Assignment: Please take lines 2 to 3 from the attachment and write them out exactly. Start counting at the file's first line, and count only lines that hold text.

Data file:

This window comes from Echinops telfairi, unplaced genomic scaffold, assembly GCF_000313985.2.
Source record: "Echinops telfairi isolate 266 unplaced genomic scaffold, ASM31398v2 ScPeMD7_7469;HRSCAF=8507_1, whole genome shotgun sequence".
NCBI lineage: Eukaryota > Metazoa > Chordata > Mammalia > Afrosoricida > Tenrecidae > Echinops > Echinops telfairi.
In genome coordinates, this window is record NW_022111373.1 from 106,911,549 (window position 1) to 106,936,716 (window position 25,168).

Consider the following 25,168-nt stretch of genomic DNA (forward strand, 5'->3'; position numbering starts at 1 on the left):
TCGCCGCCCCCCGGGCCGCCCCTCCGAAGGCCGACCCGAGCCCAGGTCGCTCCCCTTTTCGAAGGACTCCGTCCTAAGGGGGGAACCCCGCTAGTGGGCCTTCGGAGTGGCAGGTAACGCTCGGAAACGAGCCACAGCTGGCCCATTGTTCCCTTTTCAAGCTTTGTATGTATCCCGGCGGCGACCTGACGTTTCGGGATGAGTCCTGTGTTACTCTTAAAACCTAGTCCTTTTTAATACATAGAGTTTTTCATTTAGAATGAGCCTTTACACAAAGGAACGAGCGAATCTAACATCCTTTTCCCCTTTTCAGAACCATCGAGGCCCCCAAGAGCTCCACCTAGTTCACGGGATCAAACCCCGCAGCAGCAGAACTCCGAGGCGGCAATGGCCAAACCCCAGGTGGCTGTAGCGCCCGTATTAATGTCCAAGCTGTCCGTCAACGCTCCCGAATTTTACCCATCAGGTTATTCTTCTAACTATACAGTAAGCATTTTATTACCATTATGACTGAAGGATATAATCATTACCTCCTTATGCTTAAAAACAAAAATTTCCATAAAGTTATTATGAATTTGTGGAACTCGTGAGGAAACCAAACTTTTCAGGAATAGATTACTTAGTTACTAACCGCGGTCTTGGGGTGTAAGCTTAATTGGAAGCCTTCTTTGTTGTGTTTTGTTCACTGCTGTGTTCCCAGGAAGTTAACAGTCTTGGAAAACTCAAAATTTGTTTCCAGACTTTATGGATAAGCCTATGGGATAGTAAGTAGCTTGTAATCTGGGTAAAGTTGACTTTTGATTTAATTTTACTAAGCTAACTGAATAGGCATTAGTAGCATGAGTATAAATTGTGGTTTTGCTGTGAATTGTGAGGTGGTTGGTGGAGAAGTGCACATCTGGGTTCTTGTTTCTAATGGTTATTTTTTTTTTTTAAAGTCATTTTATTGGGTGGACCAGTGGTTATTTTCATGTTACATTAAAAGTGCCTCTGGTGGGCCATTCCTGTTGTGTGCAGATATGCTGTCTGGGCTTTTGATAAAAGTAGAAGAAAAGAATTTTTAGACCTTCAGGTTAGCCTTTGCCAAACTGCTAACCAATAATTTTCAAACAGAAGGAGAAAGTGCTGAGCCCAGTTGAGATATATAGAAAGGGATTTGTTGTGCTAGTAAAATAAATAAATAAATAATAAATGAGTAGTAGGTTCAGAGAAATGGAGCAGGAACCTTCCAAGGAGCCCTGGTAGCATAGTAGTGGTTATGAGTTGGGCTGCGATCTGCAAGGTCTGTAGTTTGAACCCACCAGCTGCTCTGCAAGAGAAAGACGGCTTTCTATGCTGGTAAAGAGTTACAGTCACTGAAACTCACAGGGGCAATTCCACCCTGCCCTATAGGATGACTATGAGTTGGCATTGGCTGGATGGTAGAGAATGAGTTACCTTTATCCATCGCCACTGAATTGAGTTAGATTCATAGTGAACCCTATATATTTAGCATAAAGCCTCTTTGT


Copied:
Source record: "Echinops telfairi isolate 266 unplaced genomic scaffold, ASM31398v2 ScPeMD7_7469;HRSCAF=8507_1, whole genome shotgun sequence".
NCBI lineage: Eukaryota > Metazoa > Chordata > Mammalia > Afrosoricida > Tenrecidae > Echinops > Echinops telfairi.